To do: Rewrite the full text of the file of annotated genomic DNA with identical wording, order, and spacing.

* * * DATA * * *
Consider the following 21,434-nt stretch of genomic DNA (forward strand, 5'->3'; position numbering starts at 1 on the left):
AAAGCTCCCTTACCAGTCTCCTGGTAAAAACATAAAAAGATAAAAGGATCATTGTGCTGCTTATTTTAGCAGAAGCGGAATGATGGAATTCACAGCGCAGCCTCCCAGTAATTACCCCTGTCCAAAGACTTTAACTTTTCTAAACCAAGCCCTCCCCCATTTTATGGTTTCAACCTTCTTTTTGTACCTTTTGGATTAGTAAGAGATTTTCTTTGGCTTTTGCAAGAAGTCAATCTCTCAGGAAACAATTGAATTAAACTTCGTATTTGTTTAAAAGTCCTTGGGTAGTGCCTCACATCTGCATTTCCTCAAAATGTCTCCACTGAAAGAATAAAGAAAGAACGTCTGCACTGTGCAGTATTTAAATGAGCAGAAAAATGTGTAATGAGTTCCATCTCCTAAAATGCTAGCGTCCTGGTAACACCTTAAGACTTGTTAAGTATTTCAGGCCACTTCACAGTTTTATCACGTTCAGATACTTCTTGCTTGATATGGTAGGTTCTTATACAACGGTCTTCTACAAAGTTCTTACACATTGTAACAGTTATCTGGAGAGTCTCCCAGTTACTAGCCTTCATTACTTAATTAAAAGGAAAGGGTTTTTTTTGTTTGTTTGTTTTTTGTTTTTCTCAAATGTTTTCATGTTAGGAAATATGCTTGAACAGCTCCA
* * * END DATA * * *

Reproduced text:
Consider the following 21,434-nt stretch of genomic DNA (forward strand, 5'->3'; position numbering starts at 1 on the left):
AAAGCTCCCTTACCAGTCTCCTGGTAAAAACATAAAAAGATAAAAGGATCATTGTGCTGCTTATTTTAGCAGAAGCGGAATGATGGAATTCACAGCGCAGCCTCCCAGTAATTACCCCTGTCCAAAGACTTTAACTTTTCTAAACCAAGCCCTCCCCCATTTTATGGTTTCAACCTTCTTTTTGTACCTTTTGGATTAGTAAGAGATTTTCTTTGGCTTTTGCAAGAAGTCAATCTCTCAGGAAACAATTGAATTAAACTTCGTATTTGTTTAAAAGTCCTTGGGTAGTGCCTCACATCTGCATTTCCTCAAAATGTCTCCACTGAAAGAATAAAGAAAGAACGTCTGCACTGTGCAGTATTTAAATGAGCAGAAAAATGTGTAATGAGTTCCATCTCCTAAAATGCTAGCGTCCTGGTAACACCTTAAGACTTGTTAAGTATTTCAGGCCACTTCACAGTTTTATCACGTTCAGATACTTCTTGCTTGATATGGTAGGTTCTTATACAACGGTCTTCTACAAAGTTCTTACACATTGTAACAGTTATCTGGAGAGTCTCCCAGTTACTAGCCTTCATTACTTAATTAAAAGGAAAGGGTTTTTTTTGTTTGTTTGTTTTTTGTTTTTCTCAAATGTTTTCATGTTAGGAAATATGCTTGAACAGCTCCA